Apr 22 Sunday 2018 02:26 AM
The Yaghan language is on the verge of dying out. It was once spoken by lakhs of people in Argentina and Chile. But now, there is only one fluent speaker of this language alive.
The language of the Yaghan (or Yamana) stems from the tribe of Tierra del Fuego, an archipelago split between Chile and Argentina at the southern tip of South America. The Yaghan or Yamana people have lived as hunter-gatherers in Tierra del Fuego for over 10,000 years. Their Yagan language is one of the 'language isolate' in the world. It means that it was not derived from any other language; it is original in all senses. The Yaghan tribe was nomadic i.e. hunter-gatherers. The land on which they used to roam, is poor in resources. So, there are only those nouns for things that are found on the land of Tierra del Fuego. Today, the Yagan tribe has been reduced to fewer than 2,000 people and most of them speak Spanish. One of the words of the Yaghan language, Mamihlapinatapai has been called the world’s hardest word to translate. It was listed in the 1994 Guinness Book of World Records as the world’s most “succinct word.” It has been translated into English as "a look shared by two people, each wishing that the other would initiate something that they both desire but which neither wants to begin." There are also other meanings to it: "It is that look across the table when two people are sharing an unspoken but private moment. When each knows the other understands and is in agreement with what is being expressed. An expressive and meaningful silence." However, according to one of the Yaghan tourist guides, its real meaning is: "It is the moment of meditation around the pusakí [fire in Yaghan] when the grandparents transmit their stories to the young people. It’s that instant in which everyone is quiet."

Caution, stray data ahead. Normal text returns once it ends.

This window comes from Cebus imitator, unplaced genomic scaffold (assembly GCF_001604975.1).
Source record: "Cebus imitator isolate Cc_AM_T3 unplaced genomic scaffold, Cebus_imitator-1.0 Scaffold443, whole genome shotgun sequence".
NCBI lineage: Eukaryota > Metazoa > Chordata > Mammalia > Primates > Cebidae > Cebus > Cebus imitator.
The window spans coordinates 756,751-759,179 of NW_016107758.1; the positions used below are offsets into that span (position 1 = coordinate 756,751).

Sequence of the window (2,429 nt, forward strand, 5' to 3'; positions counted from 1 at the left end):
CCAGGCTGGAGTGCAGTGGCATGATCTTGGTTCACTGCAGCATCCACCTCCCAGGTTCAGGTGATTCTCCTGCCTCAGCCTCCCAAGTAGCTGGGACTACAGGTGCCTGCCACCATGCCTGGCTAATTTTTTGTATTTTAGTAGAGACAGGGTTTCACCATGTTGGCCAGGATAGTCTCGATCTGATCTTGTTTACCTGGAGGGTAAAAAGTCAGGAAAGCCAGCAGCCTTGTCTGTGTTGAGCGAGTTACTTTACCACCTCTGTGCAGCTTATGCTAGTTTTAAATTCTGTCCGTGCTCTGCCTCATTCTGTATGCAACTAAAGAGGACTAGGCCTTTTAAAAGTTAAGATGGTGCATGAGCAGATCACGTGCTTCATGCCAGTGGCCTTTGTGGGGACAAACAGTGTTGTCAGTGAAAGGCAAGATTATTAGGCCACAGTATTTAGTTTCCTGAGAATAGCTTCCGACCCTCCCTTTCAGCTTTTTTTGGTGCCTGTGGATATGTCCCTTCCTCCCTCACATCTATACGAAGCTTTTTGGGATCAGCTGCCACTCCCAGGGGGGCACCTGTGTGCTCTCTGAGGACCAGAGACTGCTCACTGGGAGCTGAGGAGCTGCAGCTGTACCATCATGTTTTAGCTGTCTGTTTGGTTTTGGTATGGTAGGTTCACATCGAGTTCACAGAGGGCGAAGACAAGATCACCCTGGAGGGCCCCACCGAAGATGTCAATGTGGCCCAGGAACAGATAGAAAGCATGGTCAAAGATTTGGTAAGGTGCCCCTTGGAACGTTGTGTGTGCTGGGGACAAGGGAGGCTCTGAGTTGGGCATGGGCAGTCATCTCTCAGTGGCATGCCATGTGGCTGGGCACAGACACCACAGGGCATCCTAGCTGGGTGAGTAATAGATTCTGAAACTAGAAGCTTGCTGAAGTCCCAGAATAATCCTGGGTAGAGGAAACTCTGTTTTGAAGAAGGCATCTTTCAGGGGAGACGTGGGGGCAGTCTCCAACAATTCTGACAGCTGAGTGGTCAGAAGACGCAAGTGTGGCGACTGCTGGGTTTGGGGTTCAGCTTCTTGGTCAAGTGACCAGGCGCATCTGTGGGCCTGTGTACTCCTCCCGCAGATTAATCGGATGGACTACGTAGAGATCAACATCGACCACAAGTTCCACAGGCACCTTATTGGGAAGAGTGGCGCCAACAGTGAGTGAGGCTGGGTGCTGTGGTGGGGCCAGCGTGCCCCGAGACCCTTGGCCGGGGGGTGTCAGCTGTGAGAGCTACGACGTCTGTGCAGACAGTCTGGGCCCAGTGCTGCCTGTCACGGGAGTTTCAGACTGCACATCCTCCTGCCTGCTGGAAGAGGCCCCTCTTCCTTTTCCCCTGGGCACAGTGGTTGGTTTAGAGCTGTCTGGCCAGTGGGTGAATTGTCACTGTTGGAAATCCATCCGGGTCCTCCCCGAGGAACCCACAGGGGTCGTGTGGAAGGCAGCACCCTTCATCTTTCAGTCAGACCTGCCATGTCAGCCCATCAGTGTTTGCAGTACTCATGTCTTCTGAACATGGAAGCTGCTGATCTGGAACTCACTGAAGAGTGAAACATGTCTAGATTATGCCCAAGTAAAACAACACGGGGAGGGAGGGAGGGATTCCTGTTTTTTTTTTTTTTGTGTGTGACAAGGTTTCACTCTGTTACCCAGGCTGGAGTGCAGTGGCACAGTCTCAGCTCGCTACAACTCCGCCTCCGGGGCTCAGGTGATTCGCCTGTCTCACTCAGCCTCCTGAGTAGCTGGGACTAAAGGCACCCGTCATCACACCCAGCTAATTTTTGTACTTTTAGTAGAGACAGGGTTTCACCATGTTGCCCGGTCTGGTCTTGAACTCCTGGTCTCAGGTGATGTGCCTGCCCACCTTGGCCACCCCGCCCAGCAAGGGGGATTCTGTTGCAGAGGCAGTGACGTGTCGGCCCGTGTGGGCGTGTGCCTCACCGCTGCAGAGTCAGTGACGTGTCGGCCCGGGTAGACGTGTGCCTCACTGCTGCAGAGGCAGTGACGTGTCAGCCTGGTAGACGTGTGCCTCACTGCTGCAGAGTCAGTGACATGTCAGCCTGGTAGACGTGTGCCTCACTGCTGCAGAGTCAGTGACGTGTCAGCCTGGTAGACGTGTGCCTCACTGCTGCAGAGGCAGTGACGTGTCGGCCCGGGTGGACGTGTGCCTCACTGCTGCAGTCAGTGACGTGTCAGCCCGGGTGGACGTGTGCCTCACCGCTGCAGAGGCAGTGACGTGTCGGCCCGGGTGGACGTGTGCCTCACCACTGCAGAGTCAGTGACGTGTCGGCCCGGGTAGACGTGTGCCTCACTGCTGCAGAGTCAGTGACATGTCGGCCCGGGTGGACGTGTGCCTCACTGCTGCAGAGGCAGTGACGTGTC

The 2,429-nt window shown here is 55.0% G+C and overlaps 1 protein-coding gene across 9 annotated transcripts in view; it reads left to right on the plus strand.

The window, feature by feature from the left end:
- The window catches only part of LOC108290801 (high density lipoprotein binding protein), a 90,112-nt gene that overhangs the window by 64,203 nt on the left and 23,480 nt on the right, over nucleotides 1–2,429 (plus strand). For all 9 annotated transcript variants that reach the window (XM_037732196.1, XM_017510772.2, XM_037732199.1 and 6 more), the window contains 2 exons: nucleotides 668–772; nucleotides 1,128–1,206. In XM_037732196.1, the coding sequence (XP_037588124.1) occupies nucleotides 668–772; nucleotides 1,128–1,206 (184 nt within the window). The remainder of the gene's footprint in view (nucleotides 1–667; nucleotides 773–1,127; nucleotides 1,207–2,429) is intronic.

Did you know that there are about 7000 languages spoken across the world? Since the dominant languages are getting more and more users, the minor languages are losing their place. Is there any help? Well, we should call the 13-year-old teen Hillary Yip, who has made an app called MinorMynas. This app helps children to chat as well as learn others’ mother languages. Read more about that in the Good News section.
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